But while Wall Street might bet on high-end design improvements and services for the industry’s near future, those kinds of upgrades aren’t necessarily bound for every building. Witness the chronic elevator problems in New York City’s public housing blocks, where the coronavirus death rate among residents is more than twice that of the city at large. During the pandemic, broken lifts in some buildings have forced people into the stairwells or left them trapped, and extended outages have rendered social distancing a laughable fantasy. When only one elevator is functioning, tired residents inevitably crowd aboard. In particular, individuals with disabilities may have no other option.
“All these issues are important. They were important before this started, but they are much more important now,” a lawyer for a tenant’s group suing the New York City housing authority told The City in April. “Things that were an inconvenience for most people, people can be forced to wait [for elevators], now we’re in a whole other world where it’s actually a risk to life.”
This is telling. Some early reports blamed the rapid spread of coronavirus in New York and other big cities on high population density, or the large number of people in every square mile — a social structure made possible by elevators. At first glance, these city-making machines look like an easy metaphor for the inherent curse of urban life.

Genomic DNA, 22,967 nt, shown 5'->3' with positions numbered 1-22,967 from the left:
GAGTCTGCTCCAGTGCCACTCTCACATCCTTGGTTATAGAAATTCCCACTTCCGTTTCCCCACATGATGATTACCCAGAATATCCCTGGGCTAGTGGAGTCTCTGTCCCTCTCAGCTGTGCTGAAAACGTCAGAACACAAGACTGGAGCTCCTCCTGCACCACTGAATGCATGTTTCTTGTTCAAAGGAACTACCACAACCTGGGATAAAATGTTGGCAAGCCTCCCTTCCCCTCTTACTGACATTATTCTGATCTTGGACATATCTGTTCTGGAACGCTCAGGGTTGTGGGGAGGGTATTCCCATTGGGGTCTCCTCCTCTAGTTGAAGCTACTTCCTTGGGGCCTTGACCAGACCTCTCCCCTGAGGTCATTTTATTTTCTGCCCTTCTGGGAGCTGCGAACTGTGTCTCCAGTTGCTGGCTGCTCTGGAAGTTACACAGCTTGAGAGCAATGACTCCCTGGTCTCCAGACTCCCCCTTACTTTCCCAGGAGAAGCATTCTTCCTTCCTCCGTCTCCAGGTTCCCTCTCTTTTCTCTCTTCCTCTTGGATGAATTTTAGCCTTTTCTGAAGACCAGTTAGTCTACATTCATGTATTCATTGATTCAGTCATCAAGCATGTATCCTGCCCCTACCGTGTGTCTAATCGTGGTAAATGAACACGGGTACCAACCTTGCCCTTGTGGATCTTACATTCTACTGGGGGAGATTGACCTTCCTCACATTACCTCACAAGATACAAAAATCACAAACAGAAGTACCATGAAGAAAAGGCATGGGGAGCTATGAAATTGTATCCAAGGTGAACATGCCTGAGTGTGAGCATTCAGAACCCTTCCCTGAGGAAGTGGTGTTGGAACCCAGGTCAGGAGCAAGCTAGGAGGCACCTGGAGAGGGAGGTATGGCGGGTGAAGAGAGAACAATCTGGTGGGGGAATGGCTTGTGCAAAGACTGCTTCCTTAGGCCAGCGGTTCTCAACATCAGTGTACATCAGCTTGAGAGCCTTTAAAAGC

But that theory was incorrect, and so is the analogy. Experts now know that crowding, not density, is the urban health problem at hand. Elevators are a window into the difference: Imagine a luxury skyscraper that houses hundreds of residents within a small number of square feet. Thanks to high-speed, contact-free elevators, many of those people won’t ever risk infection; they can ascend to their cloud-like abodes without coming into contact with anybody. Not so for many low-income residents of NYCHA — who, in addition to dealing with broken elevators, may also be more likely to be heading to work, riding trains, and sharing poorly ventilated homes with other people.
“Those are the environments we should be paying attention to,” Corsi said. Or, metaphorically speaking, the elevators that ought to be fixed, first.